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Holy discontent

Holy discontent

Something to read

You shall not covet your neighbour’s house; you shall not covet your neighbour’s wife, or male or female slave, or ox, or donkey, or anything that belongs to your neighbour.

- Exodus 20:17.

Something to think about

I’ll be honest: for the majority of my Christian life, I’ve mostly thought of the tenth commandment as the one with the amusing English pun about desiring donkeys and derrieres. But when we (eventually) manage to move past the childish humour, there’s plenty to chew over in this final bullet point of Moses’ tablets.

For a start, there’s the problematic inclusion of people – wives and slaves – in a list of property that might belong to someone else. The ownership of human beings that is assumed in so much of biblical law should cause continual discomfort, especially to those of us who are committed to these texts as Scripture, lest we be tempted to avoid grappling with the subject.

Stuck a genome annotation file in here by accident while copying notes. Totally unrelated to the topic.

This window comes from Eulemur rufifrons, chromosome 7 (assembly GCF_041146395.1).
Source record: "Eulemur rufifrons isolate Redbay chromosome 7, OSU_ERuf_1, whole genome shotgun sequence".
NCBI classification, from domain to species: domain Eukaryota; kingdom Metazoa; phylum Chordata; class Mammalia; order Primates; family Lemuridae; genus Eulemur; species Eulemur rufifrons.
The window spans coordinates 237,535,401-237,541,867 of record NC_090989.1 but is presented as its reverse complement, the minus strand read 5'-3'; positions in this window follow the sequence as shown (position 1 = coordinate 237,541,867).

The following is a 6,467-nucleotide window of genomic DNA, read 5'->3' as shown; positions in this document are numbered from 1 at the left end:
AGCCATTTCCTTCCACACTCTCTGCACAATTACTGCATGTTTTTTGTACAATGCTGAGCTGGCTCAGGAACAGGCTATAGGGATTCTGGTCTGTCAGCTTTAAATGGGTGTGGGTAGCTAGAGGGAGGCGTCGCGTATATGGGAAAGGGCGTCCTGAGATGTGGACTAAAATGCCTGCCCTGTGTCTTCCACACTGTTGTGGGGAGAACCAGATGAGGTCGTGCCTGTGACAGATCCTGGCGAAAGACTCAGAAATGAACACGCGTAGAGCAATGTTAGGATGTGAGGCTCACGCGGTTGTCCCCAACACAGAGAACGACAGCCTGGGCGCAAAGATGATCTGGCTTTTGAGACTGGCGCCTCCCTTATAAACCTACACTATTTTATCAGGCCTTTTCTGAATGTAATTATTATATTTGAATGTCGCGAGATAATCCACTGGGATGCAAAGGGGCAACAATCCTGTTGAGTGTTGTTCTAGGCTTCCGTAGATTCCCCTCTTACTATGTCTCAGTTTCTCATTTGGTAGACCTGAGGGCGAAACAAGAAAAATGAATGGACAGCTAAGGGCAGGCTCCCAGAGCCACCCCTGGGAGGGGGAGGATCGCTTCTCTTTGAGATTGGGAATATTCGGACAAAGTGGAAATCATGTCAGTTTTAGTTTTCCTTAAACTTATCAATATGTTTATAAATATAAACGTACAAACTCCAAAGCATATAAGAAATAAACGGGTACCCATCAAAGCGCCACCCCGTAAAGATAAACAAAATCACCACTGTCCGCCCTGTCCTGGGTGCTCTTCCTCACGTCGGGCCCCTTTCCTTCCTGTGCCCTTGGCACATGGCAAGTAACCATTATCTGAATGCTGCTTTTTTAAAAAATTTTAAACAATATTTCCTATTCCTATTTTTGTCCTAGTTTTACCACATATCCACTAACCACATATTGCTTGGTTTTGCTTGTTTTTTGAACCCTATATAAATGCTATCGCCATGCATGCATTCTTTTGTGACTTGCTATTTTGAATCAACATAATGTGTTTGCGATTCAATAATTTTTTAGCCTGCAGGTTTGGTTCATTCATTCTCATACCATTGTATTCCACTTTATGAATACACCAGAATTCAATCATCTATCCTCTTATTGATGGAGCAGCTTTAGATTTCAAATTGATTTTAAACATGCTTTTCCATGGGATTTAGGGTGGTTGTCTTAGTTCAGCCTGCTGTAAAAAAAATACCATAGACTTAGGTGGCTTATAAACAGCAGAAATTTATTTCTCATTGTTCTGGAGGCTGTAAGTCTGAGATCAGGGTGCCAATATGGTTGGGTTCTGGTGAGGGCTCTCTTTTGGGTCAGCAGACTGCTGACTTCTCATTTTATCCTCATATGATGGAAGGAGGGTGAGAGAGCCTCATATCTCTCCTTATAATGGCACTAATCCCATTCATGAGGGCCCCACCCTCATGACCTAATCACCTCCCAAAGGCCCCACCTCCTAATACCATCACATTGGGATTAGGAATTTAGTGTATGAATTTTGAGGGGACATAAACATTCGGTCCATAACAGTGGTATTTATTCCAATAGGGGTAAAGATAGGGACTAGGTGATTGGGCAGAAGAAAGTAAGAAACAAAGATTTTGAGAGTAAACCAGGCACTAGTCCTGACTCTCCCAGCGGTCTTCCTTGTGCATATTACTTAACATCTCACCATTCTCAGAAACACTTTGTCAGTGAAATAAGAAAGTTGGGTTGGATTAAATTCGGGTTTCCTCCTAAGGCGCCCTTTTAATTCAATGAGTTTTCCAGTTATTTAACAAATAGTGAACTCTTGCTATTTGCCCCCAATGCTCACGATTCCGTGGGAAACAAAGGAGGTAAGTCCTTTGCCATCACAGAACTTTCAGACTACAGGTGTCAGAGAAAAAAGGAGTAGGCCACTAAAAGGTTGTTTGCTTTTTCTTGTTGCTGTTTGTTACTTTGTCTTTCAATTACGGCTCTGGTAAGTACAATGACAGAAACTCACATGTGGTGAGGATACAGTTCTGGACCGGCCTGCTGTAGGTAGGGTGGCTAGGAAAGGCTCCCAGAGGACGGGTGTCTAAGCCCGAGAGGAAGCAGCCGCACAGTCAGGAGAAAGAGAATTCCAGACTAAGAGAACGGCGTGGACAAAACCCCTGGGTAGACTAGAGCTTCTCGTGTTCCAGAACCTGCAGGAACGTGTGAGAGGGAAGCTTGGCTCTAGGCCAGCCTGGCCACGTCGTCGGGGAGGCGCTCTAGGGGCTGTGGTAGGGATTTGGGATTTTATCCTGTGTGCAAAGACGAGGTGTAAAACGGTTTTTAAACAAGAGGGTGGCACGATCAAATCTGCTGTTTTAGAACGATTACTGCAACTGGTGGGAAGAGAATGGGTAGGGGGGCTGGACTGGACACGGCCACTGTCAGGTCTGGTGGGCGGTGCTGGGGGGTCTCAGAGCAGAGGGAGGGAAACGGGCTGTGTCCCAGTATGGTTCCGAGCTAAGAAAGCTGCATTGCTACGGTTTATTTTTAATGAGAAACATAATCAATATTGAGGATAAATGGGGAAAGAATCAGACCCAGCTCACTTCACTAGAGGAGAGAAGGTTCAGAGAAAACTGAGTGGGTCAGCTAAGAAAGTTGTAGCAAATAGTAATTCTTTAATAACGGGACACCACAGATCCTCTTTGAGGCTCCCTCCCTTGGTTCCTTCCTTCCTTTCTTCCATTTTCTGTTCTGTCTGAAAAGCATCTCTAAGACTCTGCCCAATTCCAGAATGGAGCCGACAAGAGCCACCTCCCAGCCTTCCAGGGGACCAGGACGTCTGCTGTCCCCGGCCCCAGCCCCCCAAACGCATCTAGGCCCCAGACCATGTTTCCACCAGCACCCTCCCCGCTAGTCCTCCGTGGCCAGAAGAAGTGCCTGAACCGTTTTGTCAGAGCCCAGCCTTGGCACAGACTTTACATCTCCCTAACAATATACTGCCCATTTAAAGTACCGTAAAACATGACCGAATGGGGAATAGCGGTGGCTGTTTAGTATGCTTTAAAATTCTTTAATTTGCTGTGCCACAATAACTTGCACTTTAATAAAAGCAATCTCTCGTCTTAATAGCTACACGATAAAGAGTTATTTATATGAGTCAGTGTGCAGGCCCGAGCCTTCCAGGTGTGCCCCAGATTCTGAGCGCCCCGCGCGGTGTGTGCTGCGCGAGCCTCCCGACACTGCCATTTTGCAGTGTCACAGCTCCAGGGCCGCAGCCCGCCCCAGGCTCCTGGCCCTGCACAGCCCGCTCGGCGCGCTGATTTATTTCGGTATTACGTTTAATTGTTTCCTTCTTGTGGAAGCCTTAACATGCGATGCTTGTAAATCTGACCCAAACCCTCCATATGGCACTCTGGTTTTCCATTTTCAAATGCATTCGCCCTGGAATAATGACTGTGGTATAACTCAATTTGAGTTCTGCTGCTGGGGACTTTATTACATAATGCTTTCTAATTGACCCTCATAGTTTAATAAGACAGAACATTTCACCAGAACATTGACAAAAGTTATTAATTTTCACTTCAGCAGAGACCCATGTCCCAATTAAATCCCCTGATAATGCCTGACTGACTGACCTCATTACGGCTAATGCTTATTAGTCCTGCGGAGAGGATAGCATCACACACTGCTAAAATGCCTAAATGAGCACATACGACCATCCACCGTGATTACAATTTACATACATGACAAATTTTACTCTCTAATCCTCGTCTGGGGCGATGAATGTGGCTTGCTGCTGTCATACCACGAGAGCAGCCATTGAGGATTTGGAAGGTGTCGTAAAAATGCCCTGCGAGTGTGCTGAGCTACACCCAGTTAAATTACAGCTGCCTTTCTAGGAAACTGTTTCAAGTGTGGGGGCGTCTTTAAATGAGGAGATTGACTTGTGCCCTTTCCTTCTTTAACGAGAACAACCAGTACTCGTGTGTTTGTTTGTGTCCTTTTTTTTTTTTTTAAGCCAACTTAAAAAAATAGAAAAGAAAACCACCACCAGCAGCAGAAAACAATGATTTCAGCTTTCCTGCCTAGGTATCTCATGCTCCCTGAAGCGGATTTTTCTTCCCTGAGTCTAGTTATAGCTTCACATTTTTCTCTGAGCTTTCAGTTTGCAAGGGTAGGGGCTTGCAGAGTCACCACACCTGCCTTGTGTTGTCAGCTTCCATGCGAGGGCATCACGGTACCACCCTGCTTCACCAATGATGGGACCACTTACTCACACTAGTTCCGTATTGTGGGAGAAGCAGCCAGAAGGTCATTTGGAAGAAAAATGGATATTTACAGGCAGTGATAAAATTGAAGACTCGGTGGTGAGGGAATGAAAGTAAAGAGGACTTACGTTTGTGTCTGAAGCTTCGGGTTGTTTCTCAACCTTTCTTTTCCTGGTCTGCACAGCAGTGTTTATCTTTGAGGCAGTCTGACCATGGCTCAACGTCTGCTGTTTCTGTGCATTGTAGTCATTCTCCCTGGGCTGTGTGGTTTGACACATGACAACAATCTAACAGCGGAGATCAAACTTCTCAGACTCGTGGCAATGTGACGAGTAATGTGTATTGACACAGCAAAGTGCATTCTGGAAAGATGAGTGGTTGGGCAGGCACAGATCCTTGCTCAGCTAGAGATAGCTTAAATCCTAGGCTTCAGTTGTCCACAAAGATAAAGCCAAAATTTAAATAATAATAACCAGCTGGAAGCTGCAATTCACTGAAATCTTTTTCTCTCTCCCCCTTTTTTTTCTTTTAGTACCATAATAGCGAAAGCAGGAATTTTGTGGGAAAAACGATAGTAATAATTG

As we dwell today on the instruction to be content with what we have, rather than chasing after what has been given to someone else, let us remember how many people, particularly women, are still treated as the property of others. Our contentment can’t be complete until they share in it.

Something to do

Take a look at the anti-trafficking work signposted by Churches Together in Britain and Ireland.

Something to pray

God of integrity, thank you that you have made every person in your image with great dignity and worth. Help me to be content with the good things that I have, but keep me from ever being content with the ongoing oppression of others. Where slavery and trafficking continue, please bring justice and freedom swiftly. Amen.

Today’s contributor is Rev Claire Jones